Jonathan E. Biggers, associate professor of music and Edwin Link Endowed Professor in Organ and Harpsichord at Binghamton University, died unexpectedly on September 27 at his home in Vestal, New York. Born on February 10, 1960, in Oak Ridge, Tennessee, to Robert E. and Margaret V. Biggers, Jonathan earned bachelor and master degrees in music from the University of Alabama, and a doctorate in organ performance from the Eastman School of Music. He was awarded a Fulbright grant to study at the Conservatory of Music in Geneva, Switzerland. He won a unanimous first prize at the 1985 Geneva International Pipe Organ Competition, and also won the 1990 Calgary International Organ Festival Concerto Competition. Biggers presented hundreds of concerts in church and university settings throughout the United States, Canada, and Europe, appeared as the featured soloist with orchestras in both the U. S. and Canada, and was featured many times on NPR “Pipedreams,” the Canadian Broadcast Corporation, and on radio and Television Suisse Romande broadcasts in Geneva, Switzerland. Jonathan E. Biggers is survived by his brother and sister in law, Fred and Caroline Biggers of Staunton, Virginia, and their children Claire and Sam to whom he was simply Uncle Jonathan.
George Bernard Bryant, Jr., died October 9 at the age of 77 of complications from Parkinson’s disease. Born June 17, 1939, in Nyack, New York, Bryant began playing the organ at St. Ann’s Catholic Church, Nyack, while in high school, before attending the Juilliard School in New York City, where he earned bachelor’s and master’s degrees in organ. He returned to Nyack to serve as organist for St. Ann’s Church from 1966 until retirement in 2014. He was a founding member of the Rockland County Music Teachers Guild and served on the music commission of the Catholic Archdiocese of New York. In 1978, he became organist of Temple Beth Torah, continuing until 2014. In 1992, Bryant formed the Rockland County Catholic Choir, an organization that has toured Europe and Canada on several occasions. The George Bryant scholarship was created in 1997 to promote organ students and their studies.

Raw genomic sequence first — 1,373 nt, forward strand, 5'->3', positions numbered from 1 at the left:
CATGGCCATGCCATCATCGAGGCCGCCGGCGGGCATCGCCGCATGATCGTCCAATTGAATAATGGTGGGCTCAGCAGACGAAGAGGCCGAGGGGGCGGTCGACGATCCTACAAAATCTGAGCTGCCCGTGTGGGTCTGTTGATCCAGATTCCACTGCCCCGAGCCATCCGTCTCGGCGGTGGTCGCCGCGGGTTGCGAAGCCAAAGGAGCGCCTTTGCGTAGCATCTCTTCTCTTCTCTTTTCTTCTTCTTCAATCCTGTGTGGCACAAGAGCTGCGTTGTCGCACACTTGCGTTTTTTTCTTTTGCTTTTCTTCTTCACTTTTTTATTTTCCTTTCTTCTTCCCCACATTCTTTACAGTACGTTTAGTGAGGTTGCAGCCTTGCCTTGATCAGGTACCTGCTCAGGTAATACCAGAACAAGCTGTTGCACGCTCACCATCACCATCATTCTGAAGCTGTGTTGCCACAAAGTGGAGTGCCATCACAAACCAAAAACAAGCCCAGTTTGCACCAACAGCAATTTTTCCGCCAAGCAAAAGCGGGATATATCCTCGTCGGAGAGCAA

Emily Ann Cooper-Gibson died at her home in Marshall, Texas, on May 19, 2016, after an extensive illness. Born in 1935, she won the American Guild of Organists National Competition at the 1956 national convention in New York City. She studied with Robert Ellis at Henderson College, Arkadelphia, Arkansas (BM, 1957), David Craighead at the Eastman School of Music (Performer’s Certificate and MM, 1961; DMA, 1969), and André Marchal in Paris, France (Fulbright Fellow, 1958–59). Cooper-Gibson taught at Martin Luther College, New Ulm, Minnesota, and Hardin-Simmons University, Abeline, Texas, and served at churches in Abeline, Texas; Rochester, New York; Washington, D. C.; Potomac and Bethesda, Maryland; and McLean, Virginia. From 1957 through 1998 she played recitals throughout the United States and Europe. Active in the AGO, she served as dean of several chapters. Emily Ann Cooper-Gibson is survived by Gerald Gibson, her husband of over 50 years.
James A. Wood of Concord, New Hampshire, died October 16 at the age of 90. He was born on Nantucket Island, Massachusetts, February 8, 1926. After graduating from Nantucket High School he studied at the Longy School of Music in Cambridge, Massachusetts, majoring in organ with E. Power Biggs and George Faxon, and choral conducting with Sarah Caldwell. During World War II he served as an Army medic in Europe. After the war he continued his studies at the Mozarteum in Salzburg, Austria, and Trinity College in London, England.
He served as director of music at the Church of the Good Shepherd in Nashua, New Hampshire, for 23 years, and at Saint Paul’s Church in Concord, New Hampshire, from 1970 until his retirement. In 1956 he joined the faculty of Saint Paul’s School in Concord and became head of the music department and director of chapel music in 1970. In 1955, he was a founder of the Actorsingers of Nashua, a community group of vocalists and actors producing musicals and operettas. He was a dean of the New Hampshire Chapter of the American Guild of Organists and was named honorary member in 2008. He was also a president of the New Hampshire Music Teachers Association.
James A. Wood was pre-deceased by his wife, Constance A. Wood, a daughter, Licia A. O’Conor, and a grandson, Alexander. A memorial service was held at the Old Chapel at St. Paul’s School on October 22. Donations in his memory may be made to St. Paul’s School Music Department, 325 Pleasant Street, Concord New Hampshire 03301, or St. Paul’s Church Food Pantry, 21 Centre Street, Concord, New Hampshire 03301.